There are many reasons to smirk at the "Washington Huskies are back!" narrative. Start with the obvious: The Huskies went 7-6 last year, a record they've recorded four times over the past six years and one that earned former coach Steve Sarkisian the mocking title of "Seven-win Steve/Sark" before he went 9-4 in 2013 and bolted for his ill-fated tenure with the USC Trojans.
Further, there's predictable talk of "culture change" under third-year coach Chris Petersen, a hackneyed term volunteered just about every time a college football program changes head coaches. The new coach brings in "discipline" and an "attention to detail" that was previously lacking. The new coach will create a "family atmosphere." Offseason workouts will invariably become the most challenging and best attended in the history of the game.
If you are skeptical, you are not alone. In fact, count Petersen among the doubters. Or at least count him among those annoyed by the runaway optimism that seems to be building upon itself as a matter of competing hyperbole rather than something tangible.
At Pac-12 media days, after hearing his team was projected to finish second in the North Division, behind the projected conference champion Stanford Cardinal, he compared it to "the new Pokemon game that no one knows anything about, but thinks it's really cool ... that's us."
Clearly, Petersen was taking aim at the notion that his team had arrived as a bona fide Pac-12 contender.
"In some ways this offseason has been -- I don’t know the exact word -- comical? Frustrating? Ridiculous? In terms of what we’ve actually done and what people are saying that we will do," he said, "because we’ve got a long way to go.”
Ah, but Petersen is bobbing and weaving a bit. There was a gleam in his eye and an obvious comfort while talking about his team. He knows as well as anyone that there's a formidable foundation underneath the windy rhetoric.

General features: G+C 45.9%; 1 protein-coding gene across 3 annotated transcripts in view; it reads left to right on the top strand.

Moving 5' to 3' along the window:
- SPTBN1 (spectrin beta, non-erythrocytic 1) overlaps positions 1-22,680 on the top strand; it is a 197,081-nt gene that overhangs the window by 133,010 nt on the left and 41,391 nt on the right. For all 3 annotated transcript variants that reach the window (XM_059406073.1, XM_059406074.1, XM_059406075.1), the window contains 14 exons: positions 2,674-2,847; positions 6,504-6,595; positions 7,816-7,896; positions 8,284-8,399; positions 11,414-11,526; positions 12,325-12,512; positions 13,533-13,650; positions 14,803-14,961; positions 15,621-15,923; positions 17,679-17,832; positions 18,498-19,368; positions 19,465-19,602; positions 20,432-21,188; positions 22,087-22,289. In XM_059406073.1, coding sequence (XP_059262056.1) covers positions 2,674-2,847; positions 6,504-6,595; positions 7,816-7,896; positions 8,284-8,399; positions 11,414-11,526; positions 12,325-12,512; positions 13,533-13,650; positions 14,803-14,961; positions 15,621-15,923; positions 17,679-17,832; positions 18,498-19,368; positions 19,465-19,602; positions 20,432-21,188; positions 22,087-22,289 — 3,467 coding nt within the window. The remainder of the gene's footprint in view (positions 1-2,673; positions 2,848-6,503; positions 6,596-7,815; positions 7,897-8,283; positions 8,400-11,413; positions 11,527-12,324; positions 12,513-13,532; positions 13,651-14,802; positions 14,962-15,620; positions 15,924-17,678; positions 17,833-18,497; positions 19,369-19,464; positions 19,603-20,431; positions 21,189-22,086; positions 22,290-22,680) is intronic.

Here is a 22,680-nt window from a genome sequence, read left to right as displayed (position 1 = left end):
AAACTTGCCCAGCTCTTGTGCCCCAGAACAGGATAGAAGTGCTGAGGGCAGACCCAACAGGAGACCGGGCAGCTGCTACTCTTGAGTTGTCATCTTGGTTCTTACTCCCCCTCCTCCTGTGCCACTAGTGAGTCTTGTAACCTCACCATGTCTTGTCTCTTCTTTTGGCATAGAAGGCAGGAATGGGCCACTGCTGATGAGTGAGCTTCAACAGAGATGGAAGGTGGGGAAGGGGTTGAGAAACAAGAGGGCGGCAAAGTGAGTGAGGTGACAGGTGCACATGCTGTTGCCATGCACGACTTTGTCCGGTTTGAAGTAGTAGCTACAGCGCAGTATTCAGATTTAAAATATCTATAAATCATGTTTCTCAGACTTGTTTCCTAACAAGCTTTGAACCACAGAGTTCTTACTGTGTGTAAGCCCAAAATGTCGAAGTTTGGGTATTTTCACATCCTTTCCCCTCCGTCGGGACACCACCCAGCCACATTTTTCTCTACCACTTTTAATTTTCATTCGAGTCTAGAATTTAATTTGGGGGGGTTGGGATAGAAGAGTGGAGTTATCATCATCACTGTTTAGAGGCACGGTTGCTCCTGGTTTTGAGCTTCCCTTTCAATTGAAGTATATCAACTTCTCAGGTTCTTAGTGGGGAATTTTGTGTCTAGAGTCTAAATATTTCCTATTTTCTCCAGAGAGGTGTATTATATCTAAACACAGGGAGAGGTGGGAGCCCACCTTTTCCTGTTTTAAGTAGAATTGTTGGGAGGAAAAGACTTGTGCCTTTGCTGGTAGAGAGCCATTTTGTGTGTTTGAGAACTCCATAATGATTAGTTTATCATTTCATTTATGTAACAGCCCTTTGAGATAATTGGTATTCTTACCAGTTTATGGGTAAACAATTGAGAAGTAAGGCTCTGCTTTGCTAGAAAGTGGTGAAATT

The rhetoric that celebrates Petersen's "culture change" taking root doesn't actually feel that windy any longer. The distinctive features he has installed come up over and over again in conversation with players and coaches. There's "Commitment Time" and "OKGs" (Our Kind of Guys) and "Real Life Wednesday." Tight end Darrell Daniels holds up his hand with thumb and index finger half an inch apart when asked to imitate Petersen.
"He does this, 'It's the little things,'" Daniels said. "He says that a lot. He tells us it's all about the details."
While it's wise not to overvalue talk of a "culture change," Petersen merits some suspension of disbelief. He went 92-12 at Boise State and built a reputation of getting more from less by, well, consistently getting more from less.
Petersen has been careful not to take shots at what he inherited from Sarkisian, but it's also pretty clear that their management styles are different. That's why he wasn't as completely embraced by the locker room in Year 1 as he was by the fan base.
"There was a lot of head-butting," senior safety Kevin King said of the transition. "There were a lot of guys that didn’t want to come along, who were so used to Sark and what he did -- fifth-year seniors -- it’s kind of hard to change up like that."